Even with a second-rate vehicle Schumacher found ways to win, but it took a several years, a lot of hard work and strife before he was able to secure a championship for the company. After five in a row the hunger was gone. He would retire from the sport at the end of the 2006 season, having finished second to Fernando Alonso. There would be a brief comeback from 2010-13, but now in his 40s, he couldn’t recapture his youthful form.
Where Senna portrayed Formula One as a sordid business riddled with politics and scandal, in this film the emphasis is on Schumacher himself. We focus on the conflicts and struggles of the 1990s, while his years of greatest success are quickly skated over, as if Schumacher became less interesting when he was the undisputed world’s best. In this we recognise one of truisms of sport: the champion that wins handsomely every time earns our admiration, but mastery is boring. We only feel fully engaged when the contest is close. Schumacher may have aimed at perfection but it’s his flaws and failures, the points where his self-belief cracks, that reveal the qualities of a true champion.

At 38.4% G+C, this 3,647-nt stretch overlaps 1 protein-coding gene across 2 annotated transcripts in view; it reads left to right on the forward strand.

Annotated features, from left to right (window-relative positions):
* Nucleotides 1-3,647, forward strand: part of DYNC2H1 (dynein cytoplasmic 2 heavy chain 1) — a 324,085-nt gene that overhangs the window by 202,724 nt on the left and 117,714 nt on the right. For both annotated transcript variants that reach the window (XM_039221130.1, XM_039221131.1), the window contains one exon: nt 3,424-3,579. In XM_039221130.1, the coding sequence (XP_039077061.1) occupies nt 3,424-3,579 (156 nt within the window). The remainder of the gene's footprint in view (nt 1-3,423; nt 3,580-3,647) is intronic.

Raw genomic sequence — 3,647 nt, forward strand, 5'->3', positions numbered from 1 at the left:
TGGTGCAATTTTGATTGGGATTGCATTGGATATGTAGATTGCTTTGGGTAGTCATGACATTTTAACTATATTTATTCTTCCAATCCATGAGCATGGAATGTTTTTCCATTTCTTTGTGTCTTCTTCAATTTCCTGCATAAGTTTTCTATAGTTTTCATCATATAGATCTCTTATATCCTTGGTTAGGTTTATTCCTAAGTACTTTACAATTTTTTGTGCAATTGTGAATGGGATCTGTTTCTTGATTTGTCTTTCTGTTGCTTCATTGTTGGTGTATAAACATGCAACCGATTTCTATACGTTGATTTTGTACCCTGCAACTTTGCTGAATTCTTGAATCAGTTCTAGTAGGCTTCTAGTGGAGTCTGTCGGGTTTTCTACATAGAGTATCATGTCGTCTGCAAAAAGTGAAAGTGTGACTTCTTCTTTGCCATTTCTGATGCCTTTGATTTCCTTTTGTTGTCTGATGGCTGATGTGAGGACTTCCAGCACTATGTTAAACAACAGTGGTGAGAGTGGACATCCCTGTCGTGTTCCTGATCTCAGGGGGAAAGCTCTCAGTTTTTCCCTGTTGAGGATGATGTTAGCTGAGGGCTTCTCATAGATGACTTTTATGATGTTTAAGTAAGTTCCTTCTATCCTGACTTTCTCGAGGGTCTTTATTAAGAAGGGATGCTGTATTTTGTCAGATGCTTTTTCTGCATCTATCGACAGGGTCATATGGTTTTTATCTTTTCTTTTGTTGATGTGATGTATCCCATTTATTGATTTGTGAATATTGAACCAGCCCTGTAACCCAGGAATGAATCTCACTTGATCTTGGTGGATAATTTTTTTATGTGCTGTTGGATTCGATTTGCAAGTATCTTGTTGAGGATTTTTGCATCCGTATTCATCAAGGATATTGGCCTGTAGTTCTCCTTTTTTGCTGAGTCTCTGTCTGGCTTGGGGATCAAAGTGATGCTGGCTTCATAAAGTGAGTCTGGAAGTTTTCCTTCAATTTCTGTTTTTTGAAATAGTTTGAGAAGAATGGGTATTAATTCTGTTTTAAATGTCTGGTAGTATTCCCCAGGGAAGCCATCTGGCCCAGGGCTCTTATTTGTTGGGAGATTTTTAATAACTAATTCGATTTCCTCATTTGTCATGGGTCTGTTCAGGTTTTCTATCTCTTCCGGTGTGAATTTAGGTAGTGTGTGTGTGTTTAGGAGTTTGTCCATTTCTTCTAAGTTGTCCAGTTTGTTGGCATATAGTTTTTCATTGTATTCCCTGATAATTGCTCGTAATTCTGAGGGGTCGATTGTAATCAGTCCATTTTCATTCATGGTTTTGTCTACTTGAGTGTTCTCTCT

Written & directed by Hanns-Bruno Kammertöns, Vanessa Nöcker, Michael Wech
Starring Michael Schumacher, Corinna Schumacher, Rolf Schumacher, Ralf Schumacher, James Allen, Richard Williams, Mika Häkkinen, Jean Todt, David Coulthard, Willi Weber, Damon Hill, Eddie Irvine, Ross Brawn, Mark Webber, Mick Schumacher, Gina Schumacher
Germany, rated M, 112 mins
Streaming on Netflix
Published in the Australian Financial Review, 25 September, 2021